“When he died, there were some issues to be dealt with, and this kind of in-home company really didn’t exist. We hired someone privately to be with her, and that didn’t turn out very well. I wanted to get involved in something like this because it’s an industry that really does help people. It allows people to be at home, where they should be, and where they flourish.”

Visiting Angels is based in Baltimore and has more than 450 locations throughout the country. Its operators, like most in the care industry, run comprehensive background checks to address safety concerns clients may have, and also works to interact with family members and medical caregivers both inside and outside the home.

McCharen set up shop in Sept. 2013, and says he was drawn to the company through the personal experiences he heard from its operators, and thought it would be worth the risk. Several months in, he’s seeing a steady growth in clients, as well as a nonstop series of applications for employment.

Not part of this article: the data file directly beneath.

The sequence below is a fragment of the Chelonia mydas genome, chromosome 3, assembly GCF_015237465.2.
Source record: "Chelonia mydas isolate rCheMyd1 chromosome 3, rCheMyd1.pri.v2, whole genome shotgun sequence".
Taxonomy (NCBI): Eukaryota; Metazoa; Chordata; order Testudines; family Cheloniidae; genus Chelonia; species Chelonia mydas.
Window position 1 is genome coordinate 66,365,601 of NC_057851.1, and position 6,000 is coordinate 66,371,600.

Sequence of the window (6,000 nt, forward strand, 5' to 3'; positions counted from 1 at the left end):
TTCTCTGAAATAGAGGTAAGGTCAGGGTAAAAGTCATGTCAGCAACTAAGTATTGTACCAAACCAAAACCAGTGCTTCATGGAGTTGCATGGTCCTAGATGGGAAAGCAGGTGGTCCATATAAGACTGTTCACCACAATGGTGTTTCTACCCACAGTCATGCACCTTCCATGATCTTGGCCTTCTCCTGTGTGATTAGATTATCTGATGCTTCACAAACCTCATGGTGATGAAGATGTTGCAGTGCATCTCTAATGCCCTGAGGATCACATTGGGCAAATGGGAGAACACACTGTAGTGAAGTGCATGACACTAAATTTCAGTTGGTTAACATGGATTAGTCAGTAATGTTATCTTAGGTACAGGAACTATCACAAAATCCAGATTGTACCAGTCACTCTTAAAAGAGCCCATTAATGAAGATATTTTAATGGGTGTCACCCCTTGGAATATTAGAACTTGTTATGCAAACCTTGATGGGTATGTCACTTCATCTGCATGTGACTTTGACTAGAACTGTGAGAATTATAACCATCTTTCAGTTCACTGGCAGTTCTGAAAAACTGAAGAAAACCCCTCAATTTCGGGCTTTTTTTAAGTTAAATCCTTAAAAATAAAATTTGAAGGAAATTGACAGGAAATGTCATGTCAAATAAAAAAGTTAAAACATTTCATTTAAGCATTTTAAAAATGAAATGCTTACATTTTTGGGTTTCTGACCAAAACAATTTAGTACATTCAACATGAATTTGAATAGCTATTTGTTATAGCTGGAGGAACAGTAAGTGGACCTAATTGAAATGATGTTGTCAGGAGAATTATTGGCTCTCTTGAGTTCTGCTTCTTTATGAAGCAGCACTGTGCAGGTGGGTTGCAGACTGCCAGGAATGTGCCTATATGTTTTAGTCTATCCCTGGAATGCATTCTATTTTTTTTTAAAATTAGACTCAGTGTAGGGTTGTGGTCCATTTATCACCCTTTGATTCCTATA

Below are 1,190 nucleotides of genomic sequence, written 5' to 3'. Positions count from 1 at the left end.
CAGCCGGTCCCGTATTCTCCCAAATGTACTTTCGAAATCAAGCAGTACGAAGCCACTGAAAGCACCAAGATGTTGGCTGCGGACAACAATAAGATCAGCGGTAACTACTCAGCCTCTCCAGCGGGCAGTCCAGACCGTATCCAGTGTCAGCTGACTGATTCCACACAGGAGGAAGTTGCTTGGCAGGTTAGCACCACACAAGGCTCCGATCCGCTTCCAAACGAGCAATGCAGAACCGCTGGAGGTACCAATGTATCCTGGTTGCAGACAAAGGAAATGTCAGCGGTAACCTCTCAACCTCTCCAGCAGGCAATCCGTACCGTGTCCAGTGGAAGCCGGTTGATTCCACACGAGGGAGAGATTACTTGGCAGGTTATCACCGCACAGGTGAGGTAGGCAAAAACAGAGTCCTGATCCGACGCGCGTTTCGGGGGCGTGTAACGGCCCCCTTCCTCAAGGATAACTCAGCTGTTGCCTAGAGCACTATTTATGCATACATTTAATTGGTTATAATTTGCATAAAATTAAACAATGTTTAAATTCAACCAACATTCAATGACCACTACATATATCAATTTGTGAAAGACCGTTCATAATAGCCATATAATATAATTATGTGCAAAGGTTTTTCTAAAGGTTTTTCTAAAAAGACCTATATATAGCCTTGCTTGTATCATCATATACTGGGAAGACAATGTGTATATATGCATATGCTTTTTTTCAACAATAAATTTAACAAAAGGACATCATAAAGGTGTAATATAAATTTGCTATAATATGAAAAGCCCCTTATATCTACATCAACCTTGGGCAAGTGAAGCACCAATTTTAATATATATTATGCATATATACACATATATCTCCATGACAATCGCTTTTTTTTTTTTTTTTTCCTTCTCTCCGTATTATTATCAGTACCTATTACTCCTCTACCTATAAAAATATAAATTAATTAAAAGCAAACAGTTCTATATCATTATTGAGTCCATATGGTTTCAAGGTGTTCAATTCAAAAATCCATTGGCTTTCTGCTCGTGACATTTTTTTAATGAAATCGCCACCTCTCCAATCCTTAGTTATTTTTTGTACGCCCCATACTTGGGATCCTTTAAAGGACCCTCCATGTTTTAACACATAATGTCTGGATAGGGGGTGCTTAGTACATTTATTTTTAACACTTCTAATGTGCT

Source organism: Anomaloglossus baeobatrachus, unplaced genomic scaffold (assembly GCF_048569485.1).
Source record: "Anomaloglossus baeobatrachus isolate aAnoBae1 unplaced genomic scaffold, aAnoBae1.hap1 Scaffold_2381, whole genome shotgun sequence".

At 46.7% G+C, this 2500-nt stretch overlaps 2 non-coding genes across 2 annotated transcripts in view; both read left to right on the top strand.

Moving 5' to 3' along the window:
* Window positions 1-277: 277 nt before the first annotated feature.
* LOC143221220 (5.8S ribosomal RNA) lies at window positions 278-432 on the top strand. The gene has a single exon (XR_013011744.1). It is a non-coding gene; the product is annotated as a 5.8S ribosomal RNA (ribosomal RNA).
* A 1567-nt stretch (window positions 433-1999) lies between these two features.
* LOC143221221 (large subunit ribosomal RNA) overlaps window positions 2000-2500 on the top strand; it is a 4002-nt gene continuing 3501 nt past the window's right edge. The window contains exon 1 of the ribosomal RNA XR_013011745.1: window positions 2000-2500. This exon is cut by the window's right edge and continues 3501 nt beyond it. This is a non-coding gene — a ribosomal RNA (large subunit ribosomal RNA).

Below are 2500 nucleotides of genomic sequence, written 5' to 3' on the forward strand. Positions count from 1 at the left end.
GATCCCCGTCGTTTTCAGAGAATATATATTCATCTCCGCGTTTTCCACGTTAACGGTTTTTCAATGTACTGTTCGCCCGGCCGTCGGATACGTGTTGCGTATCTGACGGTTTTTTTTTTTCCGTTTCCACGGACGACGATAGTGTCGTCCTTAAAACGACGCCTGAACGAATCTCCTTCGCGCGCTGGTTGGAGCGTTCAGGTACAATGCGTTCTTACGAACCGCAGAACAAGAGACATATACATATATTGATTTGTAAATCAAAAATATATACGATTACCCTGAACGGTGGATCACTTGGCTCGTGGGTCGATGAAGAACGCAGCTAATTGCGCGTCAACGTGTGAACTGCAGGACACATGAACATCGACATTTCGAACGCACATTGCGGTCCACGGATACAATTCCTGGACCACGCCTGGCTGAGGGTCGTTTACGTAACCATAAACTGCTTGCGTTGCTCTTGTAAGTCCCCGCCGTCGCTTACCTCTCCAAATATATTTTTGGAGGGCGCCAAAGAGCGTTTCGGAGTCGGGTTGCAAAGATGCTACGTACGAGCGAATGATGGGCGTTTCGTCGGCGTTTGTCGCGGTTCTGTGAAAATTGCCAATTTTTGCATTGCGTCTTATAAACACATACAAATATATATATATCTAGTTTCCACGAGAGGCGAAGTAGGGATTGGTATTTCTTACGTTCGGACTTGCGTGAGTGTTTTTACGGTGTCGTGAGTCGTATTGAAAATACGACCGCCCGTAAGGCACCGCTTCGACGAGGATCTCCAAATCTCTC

“We get client leads through advertising, as well as from doctor’s offices, hospitals and different facilities that have to deal with people who want to go home,” he says. “Our information is passed along by a lot of discharge planning departments, because we can meet the needs those people have for help once they have left a doctor’s care, or a facility.”

On the employment side, he says he hears from “some pretty amazing people. They’re certainly not in this for the money, but they want to help people. But even so, we do a full background check, and I’d say that 80 percent of those who apply are ruled out because something comes up, even if it is very old.